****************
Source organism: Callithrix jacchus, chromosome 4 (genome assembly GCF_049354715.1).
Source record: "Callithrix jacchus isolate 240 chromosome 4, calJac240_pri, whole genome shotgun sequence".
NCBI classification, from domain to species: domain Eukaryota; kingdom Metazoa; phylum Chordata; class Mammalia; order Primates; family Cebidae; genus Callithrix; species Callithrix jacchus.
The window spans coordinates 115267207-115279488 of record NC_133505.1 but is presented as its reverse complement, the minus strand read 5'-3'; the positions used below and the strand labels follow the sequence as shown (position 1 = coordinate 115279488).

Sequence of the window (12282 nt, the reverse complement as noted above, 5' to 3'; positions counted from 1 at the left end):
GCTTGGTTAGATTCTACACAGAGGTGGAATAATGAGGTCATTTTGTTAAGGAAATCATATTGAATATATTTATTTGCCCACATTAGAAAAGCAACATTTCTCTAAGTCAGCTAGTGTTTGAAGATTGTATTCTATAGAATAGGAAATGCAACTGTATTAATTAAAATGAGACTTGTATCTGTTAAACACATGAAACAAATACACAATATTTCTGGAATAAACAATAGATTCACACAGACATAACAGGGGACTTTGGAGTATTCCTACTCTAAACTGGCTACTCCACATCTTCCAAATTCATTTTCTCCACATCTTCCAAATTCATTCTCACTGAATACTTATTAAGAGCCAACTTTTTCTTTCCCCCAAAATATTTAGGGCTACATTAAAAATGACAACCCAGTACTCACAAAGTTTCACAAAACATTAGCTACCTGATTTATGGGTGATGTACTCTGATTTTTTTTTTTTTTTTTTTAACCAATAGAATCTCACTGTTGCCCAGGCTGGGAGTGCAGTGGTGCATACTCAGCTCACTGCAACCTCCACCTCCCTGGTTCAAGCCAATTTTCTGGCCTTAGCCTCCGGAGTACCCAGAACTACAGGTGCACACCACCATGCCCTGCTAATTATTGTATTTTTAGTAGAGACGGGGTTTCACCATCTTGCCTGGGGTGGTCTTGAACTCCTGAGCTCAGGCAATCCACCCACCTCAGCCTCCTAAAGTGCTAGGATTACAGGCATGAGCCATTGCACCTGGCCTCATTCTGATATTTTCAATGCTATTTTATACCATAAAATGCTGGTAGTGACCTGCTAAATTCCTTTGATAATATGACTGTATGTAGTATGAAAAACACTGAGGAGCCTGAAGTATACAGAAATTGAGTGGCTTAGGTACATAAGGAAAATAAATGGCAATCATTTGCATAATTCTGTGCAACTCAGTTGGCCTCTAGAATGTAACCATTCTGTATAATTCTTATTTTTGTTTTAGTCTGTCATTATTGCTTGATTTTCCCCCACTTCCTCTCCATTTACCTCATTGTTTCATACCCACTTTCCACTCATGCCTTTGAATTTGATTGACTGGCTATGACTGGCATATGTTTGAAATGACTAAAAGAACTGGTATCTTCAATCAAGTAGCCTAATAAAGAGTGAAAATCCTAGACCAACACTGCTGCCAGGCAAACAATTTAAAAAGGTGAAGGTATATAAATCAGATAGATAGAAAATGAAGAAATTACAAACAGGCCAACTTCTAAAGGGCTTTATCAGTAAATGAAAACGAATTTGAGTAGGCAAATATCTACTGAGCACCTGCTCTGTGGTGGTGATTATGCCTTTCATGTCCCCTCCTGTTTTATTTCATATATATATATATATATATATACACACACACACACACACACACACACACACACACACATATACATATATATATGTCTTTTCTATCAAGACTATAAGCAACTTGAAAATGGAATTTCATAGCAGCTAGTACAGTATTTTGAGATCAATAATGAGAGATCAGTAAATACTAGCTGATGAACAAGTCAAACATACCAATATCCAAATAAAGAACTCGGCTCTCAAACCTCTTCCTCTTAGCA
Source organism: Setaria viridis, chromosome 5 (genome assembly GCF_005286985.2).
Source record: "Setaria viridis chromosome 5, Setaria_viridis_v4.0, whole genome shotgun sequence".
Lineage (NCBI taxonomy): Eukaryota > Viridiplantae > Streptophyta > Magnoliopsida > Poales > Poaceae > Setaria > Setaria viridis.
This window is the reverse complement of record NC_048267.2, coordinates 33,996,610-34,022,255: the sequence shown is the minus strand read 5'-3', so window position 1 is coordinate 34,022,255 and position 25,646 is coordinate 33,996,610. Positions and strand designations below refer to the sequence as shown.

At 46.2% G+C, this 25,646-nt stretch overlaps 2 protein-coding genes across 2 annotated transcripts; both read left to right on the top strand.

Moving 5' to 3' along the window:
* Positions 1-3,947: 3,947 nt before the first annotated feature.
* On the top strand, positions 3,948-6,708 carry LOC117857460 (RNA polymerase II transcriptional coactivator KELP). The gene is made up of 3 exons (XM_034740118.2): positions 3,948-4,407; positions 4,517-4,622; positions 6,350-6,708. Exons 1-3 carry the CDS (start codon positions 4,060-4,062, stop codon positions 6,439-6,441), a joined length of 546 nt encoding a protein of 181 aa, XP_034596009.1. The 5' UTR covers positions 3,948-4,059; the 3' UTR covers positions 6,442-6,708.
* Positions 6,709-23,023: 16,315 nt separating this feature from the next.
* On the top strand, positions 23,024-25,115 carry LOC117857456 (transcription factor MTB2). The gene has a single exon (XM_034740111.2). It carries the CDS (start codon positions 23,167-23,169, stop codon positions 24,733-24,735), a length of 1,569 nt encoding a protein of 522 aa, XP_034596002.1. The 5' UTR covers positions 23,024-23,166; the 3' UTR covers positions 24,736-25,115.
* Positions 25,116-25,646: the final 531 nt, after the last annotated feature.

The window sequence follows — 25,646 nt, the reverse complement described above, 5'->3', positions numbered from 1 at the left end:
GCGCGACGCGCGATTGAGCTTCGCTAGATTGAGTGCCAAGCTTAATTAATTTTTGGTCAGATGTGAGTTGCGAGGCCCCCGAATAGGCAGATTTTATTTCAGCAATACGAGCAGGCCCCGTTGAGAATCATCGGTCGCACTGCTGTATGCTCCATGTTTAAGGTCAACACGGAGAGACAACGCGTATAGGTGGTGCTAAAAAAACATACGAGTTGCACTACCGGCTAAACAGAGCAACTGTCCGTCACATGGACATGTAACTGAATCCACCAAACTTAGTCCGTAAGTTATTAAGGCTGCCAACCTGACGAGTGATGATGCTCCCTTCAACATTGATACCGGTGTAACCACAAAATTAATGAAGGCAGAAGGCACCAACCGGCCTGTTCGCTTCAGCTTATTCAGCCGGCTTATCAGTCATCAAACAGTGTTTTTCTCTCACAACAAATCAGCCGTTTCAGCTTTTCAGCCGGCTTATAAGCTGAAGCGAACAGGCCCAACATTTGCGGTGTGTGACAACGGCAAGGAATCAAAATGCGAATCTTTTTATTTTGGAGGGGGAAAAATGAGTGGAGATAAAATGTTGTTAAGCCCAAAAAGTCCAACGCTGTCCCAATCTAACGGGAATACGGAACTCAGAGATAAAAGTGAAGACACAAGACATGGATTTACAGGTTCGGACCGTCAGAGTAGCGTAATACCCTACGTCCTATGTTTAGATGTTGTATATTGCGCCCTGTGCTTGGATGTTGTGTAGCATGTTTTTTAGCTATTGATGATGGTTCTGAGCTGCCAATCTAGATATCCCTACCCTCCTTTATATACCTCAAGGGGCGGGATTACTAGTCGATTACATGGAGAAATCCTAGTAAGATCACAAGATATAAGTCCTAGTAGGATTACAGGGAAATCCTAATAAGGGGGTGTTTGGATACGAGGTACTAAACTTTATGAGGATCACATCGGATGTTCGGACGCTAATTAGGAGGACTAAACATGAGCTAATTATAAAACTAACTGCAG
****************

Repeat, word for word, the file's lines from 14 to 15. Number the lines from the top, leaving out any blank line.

* On the top strand, positions 3,948-6,708 carry LOC117857460 (RNA polymerase II transcriptional coactivator KELP). The gene is made up of 3 exons (XM_034740118.2): positions 3,948-4,407; positions 4,517-4,622; positions 6,350-6,708. Exons 1-3 carry the CDS (start codon positions 4,060-4,062, stop codon positions 6,439-6,441), a joined length of 546 nt encoding a protein of 181 aa, XP_034596009.1. The 5' UTR covers positions 3,948-4,059; the 3' UTR covers positions 6,442-6,708.
* Positions 6,709-23,023: 16,315 nt separating this feature from the next.